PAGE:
Curiously enough, technology, which has been moving us away from tradition, crafts, and closer communal relationships, may foster a genuine "return to the roots" in the future. Growing industrialization and automation have contributed to replacing man with machine and even to the extinction of some professions.
There is therefore the pressing need to find new occupations in which Man is (still) irreplaceable. Artistic work is one of the ways, as shown by the project 'The Art of the Tinsmith', funded by EDP's Traditions Program.
This project was born in the Algarve, in the parish of São João de Messines, and aims to preserve tinsmithery - or rather, to apply ancestral techniques to current solutions. If in days of yore people used to make buckets, pots, watering cans or olive oil recipients (with tinplate or tin), the idea now is to combine contemporary design with this art form and revitalize the profession.
Currently, these pieces are not accorded their real value - our history, our culture. I really like computers and the possibilities of IT, but I have to see it, I have to touch it, I have to make it with my own hands. Whatever my brain imagines and my heart desires, my hands have to do it.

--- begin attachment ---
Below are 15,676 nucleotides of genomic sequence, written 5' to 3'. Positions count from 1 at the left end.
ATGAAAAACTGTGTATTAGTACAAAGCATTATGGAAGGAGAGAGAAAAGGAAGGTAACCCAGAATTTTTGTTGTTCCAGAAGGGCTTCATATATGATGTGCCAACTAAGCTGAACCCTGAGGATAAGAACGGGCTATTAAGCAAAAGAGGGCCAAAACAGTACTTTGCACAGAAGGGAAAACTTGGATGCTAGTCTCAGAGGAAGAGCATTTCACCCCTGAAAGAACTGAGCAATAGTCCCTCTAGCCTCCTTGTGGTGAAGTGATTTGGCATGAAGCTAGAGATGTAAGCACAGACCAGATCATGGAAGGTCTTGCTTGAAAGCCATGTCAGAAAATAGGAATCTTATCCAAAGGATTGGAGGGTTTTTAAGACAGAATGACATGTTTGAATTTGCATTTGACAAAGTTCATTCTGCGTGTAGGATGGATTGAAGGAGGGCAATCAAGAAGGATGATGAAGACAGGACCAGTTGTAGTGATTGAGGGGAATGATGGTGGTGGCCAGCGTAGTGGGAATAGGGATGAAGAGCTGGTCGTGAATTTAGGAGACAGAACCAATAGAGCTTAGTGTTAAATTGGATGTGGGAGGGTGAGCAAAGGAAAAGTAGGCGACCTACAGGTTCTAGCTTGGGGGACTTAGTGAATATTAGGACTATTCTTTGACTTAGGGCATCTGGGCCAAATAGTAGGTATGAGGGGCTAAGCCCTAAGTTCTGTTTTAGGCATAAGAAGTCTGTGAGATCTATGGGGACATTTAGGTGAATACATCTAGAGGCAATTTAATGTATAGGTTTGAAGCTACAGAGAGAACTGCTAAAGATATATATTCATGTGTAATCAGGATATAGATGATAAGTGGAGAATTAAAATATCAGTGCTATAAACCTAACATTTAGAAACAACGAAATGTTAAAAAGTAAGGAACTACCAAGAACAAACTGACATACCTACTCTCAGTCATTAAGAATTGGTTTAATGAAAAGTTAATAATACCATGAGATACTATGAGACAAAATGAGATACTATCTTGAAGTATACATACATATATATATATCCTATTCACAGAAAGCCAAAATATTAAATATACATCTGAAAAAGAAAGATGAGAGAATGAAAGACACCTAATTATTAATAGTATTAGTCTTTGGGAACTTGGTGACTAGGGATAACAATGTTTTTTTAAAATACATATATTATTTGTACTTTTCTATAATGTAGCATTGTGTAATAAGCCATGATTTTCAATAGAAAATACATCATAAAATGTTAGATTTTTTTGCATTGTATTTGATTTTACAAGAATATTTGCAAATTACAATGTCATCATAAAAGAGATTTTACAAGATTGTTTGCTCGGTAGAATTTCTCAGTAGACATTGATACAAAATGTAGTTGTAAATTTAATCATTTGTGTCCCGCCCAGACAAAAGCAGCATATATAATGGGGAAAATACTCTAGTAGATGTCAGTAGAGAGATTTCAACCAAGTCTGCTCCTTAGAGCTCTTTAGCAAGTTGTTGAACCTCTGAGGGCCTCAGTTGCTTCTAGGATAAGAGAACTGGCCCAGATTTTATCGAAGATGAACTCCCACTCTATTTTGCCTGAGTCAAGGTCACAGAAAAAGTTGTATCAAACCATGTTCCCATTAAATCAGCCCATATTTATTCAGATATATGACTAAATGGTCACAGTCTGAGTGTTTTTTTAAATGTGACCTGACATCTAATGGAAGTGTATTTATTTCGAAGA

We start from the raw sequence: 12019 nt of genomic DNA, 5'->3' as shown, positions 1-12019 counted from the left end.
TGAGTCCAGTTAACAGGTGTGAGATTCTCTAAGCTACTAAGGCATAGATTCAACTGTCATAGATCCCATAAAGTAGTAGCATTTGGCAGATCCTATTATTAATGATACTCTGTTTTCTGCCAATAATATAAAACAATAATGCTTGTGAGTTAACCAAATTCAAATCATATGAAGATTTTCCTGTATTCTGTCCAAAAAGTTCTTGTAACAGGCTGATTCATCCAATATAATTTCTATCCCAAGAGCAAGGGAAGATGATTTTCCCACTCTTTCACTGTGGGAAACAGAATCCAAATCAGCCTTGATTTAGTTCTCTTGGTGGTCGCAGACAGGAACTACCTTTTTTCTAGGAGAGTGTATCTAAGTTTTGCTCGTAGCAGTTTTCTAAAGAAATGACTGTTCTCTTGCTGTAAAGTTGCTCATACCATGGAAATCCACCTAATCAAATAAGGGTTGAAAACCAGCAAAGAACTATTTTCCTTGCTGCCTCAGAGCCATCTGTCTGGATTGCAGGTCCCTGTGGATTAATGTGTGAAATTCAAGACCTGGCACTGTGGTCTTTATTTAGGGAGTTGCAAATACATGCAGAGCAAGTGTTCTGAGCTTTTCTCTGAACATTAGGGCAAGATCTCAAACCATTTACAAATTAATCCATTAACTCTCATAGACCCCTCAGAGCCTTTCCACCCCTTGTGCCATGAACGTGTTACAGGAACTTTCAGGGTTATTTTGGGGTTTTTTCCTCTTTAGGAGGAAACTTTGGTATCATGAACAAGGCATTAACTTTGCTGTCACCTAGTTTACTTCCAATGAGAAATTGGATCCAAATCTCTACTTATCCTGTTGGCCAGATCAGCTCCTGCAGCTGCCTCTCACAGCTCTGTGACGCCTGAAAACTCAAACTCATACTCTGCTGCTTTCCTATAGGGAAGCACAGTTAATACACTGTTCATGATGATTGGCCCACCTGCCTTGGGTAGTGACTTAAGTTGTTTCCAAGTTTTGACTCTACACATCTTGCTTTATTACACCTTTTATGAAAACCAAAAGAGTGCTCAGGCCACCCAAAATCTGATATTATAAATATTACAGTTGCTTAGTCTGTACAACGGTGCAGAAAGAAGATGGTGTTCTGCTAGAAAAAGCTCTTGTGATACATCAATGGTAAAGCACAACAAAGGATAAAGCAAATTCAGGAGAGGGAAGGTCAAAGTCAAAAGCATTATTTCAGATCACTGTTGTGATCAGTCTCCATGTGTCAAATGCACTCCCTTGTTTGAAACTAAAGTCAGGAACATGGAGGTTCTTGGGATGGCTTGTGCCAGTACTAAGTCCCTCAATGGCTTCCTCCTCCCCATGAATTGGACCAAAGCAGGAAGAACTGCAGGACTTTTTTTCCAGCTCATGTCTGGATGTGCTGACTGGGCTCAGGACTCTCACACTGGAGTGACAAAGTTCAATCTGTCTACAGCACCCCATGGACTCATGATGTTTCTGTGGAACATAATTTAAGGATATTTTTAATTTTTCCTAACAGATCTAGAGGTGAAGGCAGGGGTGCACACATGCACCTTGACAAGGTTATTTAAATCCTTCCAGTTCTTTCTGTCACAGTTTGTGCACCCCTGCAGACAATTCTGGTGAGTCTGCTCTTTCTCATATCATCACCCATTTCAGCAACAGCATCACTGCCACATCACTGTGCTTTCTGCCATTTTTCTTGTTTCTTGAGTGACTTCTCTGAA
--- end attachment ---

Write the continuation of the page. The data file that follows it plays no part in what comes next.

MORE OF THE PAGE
Rui Santos, tinsmith
A focus on tourism
Empowering traditions through tourism is also a way of keeping them alive. An example of this is 'Pintar e Cantar dos Reis' (something like 'Kingly Painting and Singing'), an Alenquer tradition sponsored by the EDP Traditions Program which consists of bringing together the populations of several villages in the region, on the night of January 5, and making a journey on foot during which the so-called 'reiseiros' sing and paint traditional symbols (hearts, vases, stars) on building facades.
The Pintar e Cantar dos Reis Interpretation Center was inaugurated earlier this year, bringing this tradition to a wider audience through videos, written information and small merchandising items, created in partnership with universities.
And in 2019, on the night of January 5, there will be a tourist itinerary at night so that visitors can get to know the tradition of Pintar e Cantar dos Reis with their own eyes.
A meeting of generations
One of the goals of the Program is to ensure the transfer of knowledge to younger generations, so that local traditions will not be lost with the physical disappearance of those who practice them.
'ID: Itinerant Memory' is an example of a project originating outside the areas where EDP Produção operates, but which was funded by the Traditions Program because it focused on the regions where the company's production centers are located. The result of a partnership between two associations (Mãozorra in Lisbon and Red Cloud in Aveiro), the project brought theater traditions and puppet workshops to homes and schools, thus creating a bond between different generations.